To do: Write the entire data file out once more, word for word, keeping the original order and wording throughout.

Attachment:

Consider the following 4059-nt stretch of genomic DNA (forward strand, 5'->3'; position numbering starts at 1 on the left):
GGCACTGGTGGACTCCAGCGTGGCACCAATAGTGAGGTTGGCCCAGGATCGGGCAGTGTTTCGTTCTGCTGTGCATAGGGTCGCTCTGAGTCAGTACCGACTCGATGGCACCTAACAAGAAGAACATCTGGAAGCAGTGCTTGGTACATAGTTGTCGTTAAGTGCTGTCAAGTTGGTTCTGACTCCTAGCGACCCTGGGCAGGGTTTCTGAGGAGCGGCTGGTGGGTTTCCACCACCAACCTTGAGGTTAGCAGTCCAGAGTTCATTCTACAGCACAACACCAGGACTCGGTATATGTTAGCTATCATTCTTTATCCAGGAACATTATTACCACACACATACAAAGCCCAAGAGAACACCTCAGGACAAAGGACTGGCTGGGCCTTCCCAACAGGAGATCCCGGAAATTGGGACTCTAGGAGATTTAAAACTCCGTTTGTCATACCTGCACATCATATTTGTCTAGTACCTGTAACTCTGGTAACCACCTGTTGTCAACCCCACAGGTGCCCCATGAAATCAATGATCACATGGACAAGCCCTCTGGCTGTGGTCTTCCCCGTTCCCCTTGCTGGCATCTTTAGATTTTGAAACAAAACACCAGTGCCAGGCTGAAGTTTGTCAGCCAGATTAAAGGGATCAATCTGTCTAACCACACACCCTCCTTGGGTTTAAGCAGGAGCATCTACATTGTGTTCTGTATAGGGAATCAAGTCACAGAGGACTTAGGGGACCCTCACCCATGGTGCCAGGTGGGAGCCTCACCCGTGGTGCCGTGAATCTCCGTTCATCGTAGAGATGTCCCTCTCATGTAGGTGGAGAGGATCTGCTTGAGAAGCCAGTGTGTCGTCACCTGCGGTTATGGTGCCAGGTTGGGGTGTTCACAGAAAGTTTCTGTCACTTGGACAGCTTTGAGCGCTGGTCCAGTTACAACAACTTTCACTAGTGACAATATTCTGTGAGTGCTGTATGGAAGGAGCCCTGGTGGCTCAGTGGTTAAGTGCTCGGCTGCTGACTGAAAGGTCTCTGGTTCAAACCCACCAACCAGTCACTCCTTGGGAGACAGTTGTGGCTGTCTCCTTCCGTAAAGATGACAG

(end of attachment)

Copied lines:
Consider the following 4059-nt stretch of genomic DNA (forward strand, 5'->3'; position numbering starts at 1 on the left):
GGCACTGGTGGACTCCAGCGTGGCACCAATAGTGAGGTTGGCCCAGGATCGGGCAGTGTTTCGTTCTGCTGTGCATAGGGTCGCTCTGAGTCAGTACCGACTCGATGGCACCTAACAAGAAGAACATCTGGAAGCAGTGCTTGGTACATAGTTGTCGTTAAGTGCTGTCAAGTTGGTTCTGACTCCTAGCGACCCTGGGCAGGGTTTCTGAGGAGCGGCTGGTGGGTTTCCACCACCAACCTTGAGGTTAGCAGTCCAGAGTTCATTCTACAGCACAACACCAGGACTCGGTATATGTTAGCTATCATTCTTTATCCAGGAACATTATTACCACACACATACAAAGCCCAAGAGAACACCTCAGGACAAAGGACTGGCTGGGCCTTCCCAACAGGAGATCCCGGAAATTGGGACTCTAGGAGATTTAAAACTCCGTTTGTCATACCTGCACATCATATTTGTCTAGTACCTGTAACTCTGGTAACCACCTGTTGTCAACCCCACAGGTGCCCCATGAAATCAATGATCACATGGACAAGCCCTCTGGCTGTGGTCTTCCCCGTTCCCCTTGCTGGCATCTTTAGATTTTGAAACAAAACACCAGTGCCAGGCTGAAGTTTGTCAGCCAGATTAAAGGGATCAATCTGTCTAACCACACACCCTCCTTGGGTTTAAGCAGGAGCATCTACATTGTGTTCTGTATAGGGAATCAAGTCACAGAGGACTTAGGGGACCCTCACCCATGGTGCCAGGTGGGAGCCTCACCCGTGGTGCCGTGAATCTCCGTTCATCGTAGAGATGTCCCTCTCATGTAGGTGGAGAGGATCTGCTTGAGAAGCCAGTGTGTCGTCACCTGCGGTTATGGTGCCAGGTTGGGGTGTTCACAGAAAGTTTCTGTCACTTGGACAGCTTTGAGCGCTGGTCCAGTTACAACAACTTTCACTAGTGACAATATTCTGTGAGTGCTGTATGGAAGGAGCCCTGGTGGCTCAGTGGTTAAGTGCTCGGCTGCTGACTGAAAGGTCTCTGGTTCAAACCCACCAACCAGTCACTCCTTGGGAGACAGTTGTGGCTGTCTCCTTCCGTAAAGATGACAG